News and Commentary Archive

Explore recent scientific discoveries and news as well as CLBB events, commentary, and press.

Mission

The speed of technology in neuroscience as it impacts ethical and just decisions in the legal system needs to be understood by lawyers, judges, public policy makers, and the general public. The Massachusetts General Hospital Center for Law, Brain, and Behavior is an academic and professional resource for the education, research, and understanding of neuroscience and the law. Read more

Broad Consent for Research With Biological Samples: Workshop Conclusions

By Christine Grady, Lisa Eckstein, Ben Berkman, Dan Brock, Robert Cook-Deegan, Stephanie M. Fullerton, Hank Greely, Mats G. Hansson, Sara Hull, Scott Kim, Bernie Lo, Rebecca Pentz, Laura Rodriguez, Carol Weil, Benjamin S. Wilfond, and David Wendler | The American Journal of Bioethics | August 25, 2015

Abstract:

Different types of consent are used to obtain human biospecimens for future research. This variation has resulted in confusion regarding what research is permitted, inadvertent constraints on future research, and research proceeding without consent. The National Institutes of Health (NIH) Clinical Center’s Department of Bioethics held a workshop to consider the ethical acceptability of addressing these concerns by using broad consent for future research on stored biospecimens. Multiple bioethics scholars, who have written on these issues, discussed the reasons for consent, the range of consent strategies, and gaps in our understanding, and concluded with a proposal for broad initial consent coupled with oversight and, when feasible, ongoing provision of information to donors. This article describes areas of agreement and areas that need more research and dialogue. Given recent proposed changes to the Common Rule, and new guidance regarding storing and sharing data and samples, this is an important and timely topic.

Read the full article here.

How Courts Use Neuroscience

By Francie Diep | Pacific Standard | March 30, 2015

In 2009, officials in Lorain County, Ohio, sued a single mother for permanent custody of her 10- and 11-year-old children, claiming that the mother neglected the children and her boyfriends sexually abused them. Although social workers had provided the mother with parenting classes, she was incapable of doing a better job, the county maintained. Among the evidence officials provided: the fact that when she was 14, the mother had been in a car accident that left her mentally impaired and with a reported IQ of 70.*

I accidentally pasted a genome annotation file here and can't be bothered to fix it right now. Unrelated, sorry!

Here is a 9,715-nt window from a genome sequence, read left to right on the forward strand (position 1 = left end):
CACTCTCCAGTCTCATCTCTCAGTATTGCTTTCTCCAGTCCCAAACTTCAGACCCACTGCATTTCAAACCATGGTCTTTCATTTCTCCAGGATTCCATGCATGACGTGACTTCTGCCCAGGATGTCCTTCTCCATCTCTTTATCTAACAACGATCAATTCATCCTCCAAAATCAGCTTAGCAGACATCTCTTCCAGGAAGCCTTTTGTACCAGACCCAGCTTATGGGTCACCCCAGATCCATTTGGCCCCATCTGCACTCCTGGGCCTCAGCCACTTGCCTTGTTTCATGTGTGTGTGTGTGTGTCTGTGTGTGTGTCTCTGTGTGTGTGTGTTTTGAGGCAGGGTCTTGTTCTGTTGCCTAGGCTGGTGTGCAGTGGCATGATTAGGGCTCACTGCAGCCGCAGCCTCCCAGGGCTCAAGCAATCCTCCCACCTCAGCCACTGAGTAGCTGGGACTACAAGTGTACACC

The Lorain family case is just one of more than 1,500 United States judicial opinions given between 2007 and 2012 that cite brain science in some way. As brain-measuring technologies have improved, neuroscience arguments have increasingly made their way into the U.S. judicial system, as a few observers have noted. A new report, published last week by the U.S. Presidential Commission for the Study of Bioethical Issues, tallies up specific numbers about how and when neuroscience shows up in court cases. Here are some highlights:

  • Between 2007 and 2012, the number of judicial opinions citing neuroscience doubled.
  • Among the cases that invoked neuroscience, about 40 percent were for capital murder.
  • In the majority of cases, lawyers tried to use brain scans and other evidence to argue for lesser punishments. For example, they could use evidence of brain damage to argue a defendant wasn’t able to control or plan what he did.
  • In 2012, five percent of murder trials and 25 percent of death penalty trials invoked neuroscience to argue for less severe punishments.
  • Neuroscience doesn’t always have to help defendants, however. Prosecutors can use neuroscience evidence to argue that somebody is naturally aggressive or dangerous and needs more restrictive punishment. Indeed, neuroscience worked against the Lorain County mother who had wanted to keep her children.
  • Neuroscience can even work against lawyers. In the past, courts have found attorneys to be ineffective as counsel when they failed to “investigate a reasonable likelihood of a brain abnormality” for clients facing the death sentence.

The rise in neuroscience in courts warrants some caution. The science for many claims—such as the ability to predict whether someone will commit a crime again in the future, or to objectively measure pain—is still uncertain. At the same time, scientific-looking evidence holds strong sway over judges and juries, studies show. So it’s important to avoid hype, and to make sure judges are trained in neuroscience. The good news is that a few organizations already run neuroscience seminars for lawyers and judges, like the American Association for the Advancement of Science and the MacArthur Foundation.

While most news stories—understandably—highlight the dangers of misapplied neuroscience, brain research has done a lot of good for courts, too. Emerging science on how long it takes for teens’ brains to mature has played a huge role in making it so that courts now can’t sentence children under 18 to the death penalty, or to life in prison without parole. Brain-scanning studies have also helped reveal the implicit biases that everybody has, and often lead to people of color getting harsher punishments than white people for the same crimes. Bringing those biases to light with science is the first step to mitigating them.